Attorney Sanctioned for “Monstrosity” Brief

In an order issued on January 22, Seventh Circuit Judges Diane Sykes, Michael Scudder, and Amy St. Eve confirmed sanctions against the plaintiff’s attorney. The sanctions arise from a brief that represents a “shameful waste of judicial resources,” resulting in a recovery of over $70,000 in attorney’s fees to the defendant supplemented by an award of double costs taxed by the court.

The case concerns Edith McCurry, an African American employee who was disciplined for unauthorized overtime and eventually laid off, along with the rest of the workforce of her employer, as the employer lost their major contract with candy company Mars. The underlying complaints, filed pro se, were described by the court in its appellate opinion as “rambling,” stating a litany of discrimination and conspiracy allegations. After the defendants won summary judgment, the plaintiff retained counsel and appealed the decision.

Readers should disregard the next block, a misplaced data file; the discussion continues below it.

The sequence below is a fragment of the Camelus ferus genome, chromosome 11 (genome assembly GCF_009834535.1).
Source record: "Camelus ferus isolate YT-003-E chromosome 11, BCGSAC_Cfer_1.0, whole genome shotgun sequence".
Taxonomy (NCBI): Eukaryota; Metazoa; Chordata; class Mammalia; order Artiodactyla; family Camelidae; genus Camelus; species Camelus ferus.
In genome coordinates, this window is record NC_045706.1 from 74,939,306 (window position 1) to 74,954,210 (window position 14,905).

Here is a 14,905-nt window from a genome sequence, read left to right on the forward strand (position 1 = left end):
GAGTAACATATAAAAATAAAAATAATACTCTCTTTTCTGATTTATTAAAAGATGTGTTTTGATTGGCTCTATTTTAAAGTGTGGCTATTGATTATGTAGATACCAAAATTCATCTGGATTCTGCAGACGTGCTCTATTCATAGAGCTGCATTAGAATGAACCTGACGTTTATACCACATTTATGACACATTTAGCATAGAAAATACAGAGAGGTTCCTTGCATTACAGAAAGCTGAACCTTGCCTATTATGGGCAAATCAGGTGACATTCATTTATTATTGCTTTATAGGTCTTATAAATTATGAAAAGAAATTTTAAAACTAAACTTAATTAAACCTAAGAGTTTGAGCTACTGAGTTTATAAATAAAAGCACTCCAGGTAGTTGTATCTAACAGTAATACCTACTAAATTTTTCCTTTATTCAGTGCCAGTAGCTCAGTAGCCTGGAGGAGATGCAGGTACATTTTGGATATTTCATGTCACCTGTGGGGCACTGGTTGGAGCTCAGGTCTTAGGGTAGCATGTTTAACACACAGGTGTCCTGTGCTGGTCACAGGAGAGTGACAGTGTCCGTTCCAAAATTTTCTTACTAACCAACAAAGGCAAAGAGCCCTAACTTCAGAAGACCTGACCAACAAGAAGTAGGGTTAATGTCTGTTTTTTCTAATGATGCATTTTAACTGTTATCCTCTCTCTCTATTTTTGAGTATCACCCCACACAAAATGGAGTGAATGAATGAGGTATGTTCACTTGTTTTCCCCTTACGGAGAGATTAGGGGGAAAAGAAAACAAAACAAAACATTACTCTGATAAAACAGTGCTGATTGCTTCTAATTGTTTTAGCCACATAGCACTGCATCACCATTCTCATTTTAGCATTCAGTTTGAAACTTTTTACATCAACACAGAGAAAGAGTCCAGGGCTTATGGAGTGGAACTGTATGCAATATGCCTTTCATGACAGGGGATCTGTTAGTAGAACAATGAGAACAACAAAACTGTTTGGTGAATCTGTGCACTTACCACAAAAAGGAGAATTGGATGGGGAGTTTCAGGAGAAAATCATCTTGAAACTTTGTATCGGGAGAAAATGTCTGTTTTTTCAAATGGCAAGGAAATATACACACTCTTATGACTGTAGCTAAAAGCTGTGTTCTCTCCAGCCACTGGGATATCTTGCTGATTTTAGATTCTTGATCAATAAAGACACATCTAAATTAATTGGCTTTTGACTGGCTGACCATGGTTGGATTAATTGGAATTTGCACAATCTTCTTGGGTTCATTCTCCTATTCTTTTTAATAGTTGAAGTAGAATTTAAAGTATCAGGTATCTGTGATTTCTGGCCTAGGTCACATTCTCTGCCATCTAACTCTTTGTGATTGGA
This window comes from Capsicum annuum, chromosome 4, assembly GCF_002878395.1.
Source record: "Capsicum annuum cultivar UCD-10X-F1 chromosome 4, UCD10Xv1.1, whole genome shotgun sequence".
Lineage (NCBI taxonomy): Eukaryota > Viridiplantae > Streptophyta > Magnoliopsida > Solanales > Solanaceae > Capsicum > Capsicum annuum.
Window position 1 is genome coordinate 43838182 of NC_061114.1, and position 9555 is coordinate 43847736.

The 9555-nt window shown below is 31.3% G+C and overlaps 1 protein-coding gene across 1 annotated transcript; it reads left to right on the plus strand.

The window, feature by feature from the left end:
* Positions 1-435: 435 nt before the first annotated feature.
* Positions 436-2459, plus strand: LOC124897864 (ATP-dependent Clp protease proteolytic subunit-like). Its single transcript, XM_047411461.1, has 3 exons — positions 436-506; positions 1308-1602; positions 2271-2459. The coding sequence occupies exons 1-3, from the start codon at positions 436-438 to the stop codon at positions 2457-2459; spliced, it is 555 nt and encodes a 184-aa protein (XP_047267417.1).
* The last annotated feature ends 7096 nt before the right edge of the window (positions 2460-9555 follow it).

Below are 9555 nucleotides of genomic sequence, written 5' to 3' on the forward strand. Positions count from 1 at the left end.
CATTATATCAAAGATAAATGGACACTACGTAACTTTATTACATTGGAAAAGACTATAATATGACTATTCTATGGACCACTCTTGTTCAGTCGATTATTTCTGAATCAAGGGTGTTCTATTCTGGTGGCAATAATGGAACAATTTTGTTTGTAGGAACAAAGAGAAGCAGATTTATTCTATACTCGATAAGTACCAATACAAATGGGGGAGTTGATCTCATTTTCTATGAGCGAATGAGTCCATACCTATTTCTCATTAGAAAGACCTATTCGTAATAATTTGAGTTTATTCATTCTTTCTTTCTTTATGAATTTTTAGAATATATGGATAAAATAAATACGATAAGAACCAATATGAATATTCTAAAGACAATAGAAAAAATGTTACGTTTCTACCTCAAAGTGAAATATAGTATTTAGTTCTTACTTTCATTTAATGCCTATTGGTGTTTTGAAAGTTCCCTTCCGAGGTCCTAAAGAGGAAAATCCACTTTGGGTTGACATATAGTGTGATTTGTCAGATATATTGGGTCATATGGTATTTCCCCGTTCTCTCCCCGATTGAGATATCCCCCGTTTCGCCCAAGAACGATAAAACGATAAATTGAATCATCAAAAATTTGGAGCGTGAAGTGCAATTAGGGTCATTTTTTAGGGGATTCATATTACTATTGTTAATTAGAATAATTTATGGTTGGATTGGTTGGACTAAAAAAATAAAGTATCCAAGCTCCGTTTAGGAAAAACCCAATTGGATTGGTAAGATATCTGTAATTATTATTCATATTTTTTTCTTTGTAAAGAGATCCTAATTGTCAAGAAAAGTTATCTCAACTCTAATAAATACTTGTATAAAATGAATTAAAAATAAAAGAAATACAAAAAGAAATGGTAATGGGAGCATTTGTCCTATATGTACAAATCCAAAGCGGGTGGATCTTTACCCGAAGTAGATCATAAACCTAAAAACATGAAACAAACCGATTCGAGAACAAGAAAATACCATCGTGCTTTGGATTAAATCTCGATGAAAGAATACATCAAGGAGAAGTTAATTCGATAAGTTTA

After considering the claims that had survived appeal, the Seventh Circuit noted that the appellate brief relied on “assertions that have no basis in the record and arguments that have no basis in the law.” Specific examples cited by the court include the assertion of arguments that were not made in the court below and are thus waived, poorly articulated requests for interlocutory orders, and a section where the appellant writes that “Defendants have been ‘gaming’ the system,” with no other information provided.

Due to the numerous “shockingly irresponsible” assertions made by the author of the brief, the court felt compelled to issue sanctions to reinforce public confidence in the legal profession.